Want Badass User Experience? Do Your Research!
in Digital Marketing Strategy & Trends | by Emily Joseph
Florida Polytechnic University is preparing 21st century learners in advanced fields of STEM. With a commitment to providing the best high-tech education in Florida, Florida Poly continually pushes boundaries in technology. As their trendsetting partner, Sparxoo redesigned their website to reflect a user experience aligned with their refreshed brand. The result? An interactive site that not only caters to a variety of users but also exudes the core value of the university: innovation.
I sat down with Erin O’Donnell, Sparxoo’s Director of Digital Experience, to discuss the thought process behind the new site. (Go check it out and then come back to this article. Even better—open two tabs. You’ll want to see it for yourself.)
EJ: What makes this site unique?
EO: There are so many aspects that make this site stand out in an industry where uninspiring websites with poor user experiences are far too common. In any design project, it’s so important to keep your end goal in focus. Our goal was to create a website with a unique, modern look that appeals to prospective and current students—while also elevating Florida Poly’s academic differentiators to academic and community audiences.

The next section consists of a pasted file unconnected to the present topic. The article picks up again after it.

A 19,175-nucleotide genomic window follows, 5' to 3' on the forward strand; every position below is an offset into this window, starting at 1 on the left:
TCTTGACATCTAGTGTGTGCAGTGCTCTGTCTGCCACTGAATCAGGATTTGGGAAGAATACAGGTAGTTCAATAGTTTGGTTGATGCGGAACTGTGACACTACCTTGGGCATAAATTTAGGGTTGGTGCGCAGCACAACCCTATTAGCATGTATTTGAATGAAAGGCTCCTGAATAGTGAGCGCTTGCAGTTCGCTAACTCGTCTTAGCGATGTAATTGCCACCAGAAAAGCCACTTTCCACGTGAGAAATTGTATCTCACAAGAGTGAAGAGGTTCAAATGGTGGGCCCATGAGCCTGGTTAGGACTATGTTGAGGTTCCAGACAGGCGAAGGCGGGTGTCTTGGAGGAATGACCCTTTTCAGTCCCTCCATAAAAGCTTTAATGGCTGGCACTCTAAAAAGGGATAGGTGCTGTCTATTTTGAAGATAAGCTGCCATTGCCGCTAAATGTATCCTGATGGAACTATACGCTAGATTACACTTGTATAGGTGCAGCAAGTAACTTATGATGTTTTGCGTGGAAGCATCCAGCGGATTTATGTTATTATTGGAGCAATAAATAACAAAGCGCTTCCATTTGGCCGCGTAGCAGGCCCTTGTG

From the simplified navigation and the dynamism in loading modules to the bold color palette (purple with pink and blue accents) we think the site offers a fresh user experience. Additionally, it allows the creative and change-making Florida Poly brand to shine.
EJ: What was the research leading up to it?
EO: We started with market research to understand the landscape and what best-in-class user experiences were out there. We found that while some universities were doing interesting things, there was still a lot to be desired. We actually took inspiration from websites outside of higher-ed. However, the majority of our research revolved around current site users.
It was a redesign, so instead of starting from scratch, it was important to understand what users liked from the old site and where the opportunities were. We utilized surveys to reach those audiences and created focus groups, including a website steering committee, inclusive of professors, students, faculty, staff, advancement, and university leadership.
We also reached out to prospective students via surveys to uncover what would make them want to apply. For example, we found that prospective students were looking for academic calendars, degree descriptions and faculty listings to be easily accessible throughout the site. We took that knowledge and then applied it to the navigation and layout.
EJ: So what was the thought process behind the navigation?
EO: Based on our research, we had three key learnings that guided our thought-process with the navigation:
- The university has multiple personas with varying priorities
- Important information was not always intuitive to find
- The navigation was cluttered and not prioritized for the university’s most important personas
With these findings, we decided it would be valuable to explore persona-driven navigation. This allows users to get where they want to go and optimize the site structure to better align with the user journey. We knew the new navigation should be clean, attractive and easy-to-use. This meant we needed to prioritize the top navigation categories and better utilize the Quick Links.